While doing this research, we also found out some data regarding the Spanish legislation that consistently challenges deepfakes and that opens another parallel debate. In this case, the rights which are violated are the right to honor and self-image, which are defined as fundamental rights in Spain as laid down in Article 18 of the Spanish Constitution. 

Organic Law 1/1982 expressly states in its article 7 that illegitimate interference will be considered “the capture, reproduction or publication by photography, film or any other procedure, of the image of a person in places or moments of his private life or outside of them” (Art. 7.5) and “the use of a person’s name, voice or image for advertising, commercial or similar purposes” (art. 7.6). Then, using the image of Lola Flores for a beer commercial violates her fundamental rights? According to the actual Spanish legislation, the answer will be yes, however, as it is not fully regulated, a family approval was enough for this to be carried out. Taking this argument as a basis, I can also agree with the idea of these videos violating the image and honor rights of the people who appear in them.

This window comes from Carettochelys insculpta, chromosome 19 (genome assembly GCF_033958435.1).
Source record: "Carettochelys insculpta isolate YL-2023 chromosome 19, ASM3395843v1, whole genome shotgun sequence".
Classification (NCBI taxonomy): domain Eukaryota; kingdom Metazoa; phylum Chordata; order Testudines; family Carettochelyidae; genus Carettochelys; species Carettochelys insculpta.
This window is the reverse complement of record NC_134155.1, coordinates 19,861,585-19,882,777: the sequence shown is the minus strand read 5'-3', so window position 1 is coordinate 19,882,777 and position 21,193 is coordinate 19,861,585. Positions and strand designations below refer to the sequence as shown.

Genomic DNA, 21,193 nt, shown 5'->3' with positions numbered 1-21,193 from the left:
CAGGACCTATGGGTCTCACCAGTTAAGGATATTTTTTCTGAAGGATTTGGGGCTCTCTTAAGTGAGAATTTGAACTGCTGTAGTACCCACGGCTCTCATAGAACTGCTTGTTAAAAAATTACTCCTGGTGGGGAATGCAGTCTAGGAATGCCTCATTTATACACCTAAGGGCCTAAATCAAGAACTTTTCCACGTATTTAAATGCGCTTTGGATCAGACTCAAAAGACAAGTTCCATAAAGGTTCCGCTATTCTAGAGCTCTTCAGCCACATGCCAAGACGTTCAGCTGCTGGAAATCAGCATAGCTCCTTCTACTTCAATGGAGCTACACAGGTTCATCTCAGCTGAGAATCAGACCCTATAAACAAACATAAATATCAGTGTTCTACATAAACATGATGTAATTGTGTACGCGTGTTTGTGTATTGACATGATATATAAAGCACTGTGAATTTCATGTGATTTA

So, the real question is: if we cannot even believe what we see, then what shall we believe?

If you want to try it for yourself, we recommend you to try the app Deep Nostalgia to revive old photographs, or Reface to put your face on the body of a lot of celebrities.